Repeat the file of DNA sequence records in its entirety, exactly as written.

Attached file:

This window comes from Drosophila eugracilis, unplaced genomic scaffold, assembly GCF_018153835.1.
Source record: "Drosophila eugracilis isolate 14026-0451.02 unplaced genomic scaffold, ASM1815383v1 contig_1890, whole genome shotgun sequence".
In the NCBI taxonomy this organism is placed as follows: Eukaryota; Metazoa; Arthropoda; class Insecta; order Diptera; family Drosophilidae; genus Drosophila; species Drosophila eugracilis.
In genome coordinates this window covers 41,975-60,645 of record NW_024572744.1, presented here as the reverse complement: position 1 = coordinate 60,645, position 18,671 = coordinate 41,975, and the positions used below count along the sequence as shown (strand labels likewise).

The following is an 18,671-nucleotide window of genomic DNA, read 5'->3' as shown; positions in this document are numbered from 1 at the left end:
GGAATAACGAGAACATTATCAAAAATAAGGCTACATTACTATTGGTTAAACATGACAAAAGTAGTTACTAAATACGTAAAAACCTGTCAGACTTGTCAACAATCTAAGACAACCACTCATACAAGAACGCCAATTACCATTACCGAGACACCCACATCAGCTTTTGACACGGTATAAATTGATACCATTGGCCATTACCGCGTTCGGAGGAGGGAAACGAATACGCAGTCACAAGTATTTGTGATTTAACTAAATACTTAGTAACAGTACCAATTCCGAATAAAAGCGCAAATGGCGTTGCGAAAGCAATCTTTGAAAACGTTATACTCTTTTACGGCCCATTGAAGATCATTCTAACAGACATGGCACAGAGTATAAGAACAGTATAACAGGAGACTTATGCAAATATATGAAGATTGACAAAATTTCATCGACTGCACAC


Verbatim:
This window comes from Drosophila eugracilis, unplaced genomic scaffold, assembly GCF_018153835.1.
Source record: "Drosophila eugracilis isolate 14026-0451.02 unplaced genomic scaffold, ASM1815383v1 contig_1890, whole genome shotgun sequence".
In the NCBI taxonomy this organism is placed as follows: Eukaryota; Metazoa; Arthropoda; class Insecta; order Diptera; family Drosophilidae; genus Drosophila; species Drosophila eugracilis.
In genome coordinates this window covers 41,975-60,645 of record NW_024572744.1, presented here as the reverse complement: position 1 = coordinate 60,645, position 18,671 = coordinate 41,975, and the positions used below count along the sequence as shown (strand labels likewise).

The following is an 18,671-nucleotide window of genomic DNA, read 5'->3' as shown; positions in this document are numbered from 1 at the left end:
GGAATAACGAGAACATTATCAAAAATAAGGCTACATTACTATTGGTTAAACATGACAAAAGTAGTTACTAAATACGTAAAAACCTGTCAGACTTGTCAACAATCTAAGACAACCACTCATACAAGAACGCCAATTACCATTACCGAGACACCCACATCAGCTTTTGACACGGTATAAATTGATACCATTGGCCATTACCGCGTTCGGAGGAGGGAAACGAATACGCAGTCACAAGTATTTGTGATTTAACTAAATACTTAGTAACAGTACCAATTCCGAATAAAAGCGCAAATGGCGTTGCGAAAGCAATCTTTGAAAACGTTATACTCTTTTACGGCCCATTGAAGATCATTCTAACAGACATGGCACAGAGTATAAGAACAGTATAACAGGAGACTTATGCAAATATATGAAGATTGACAAAATTTCATCGACTGCACAC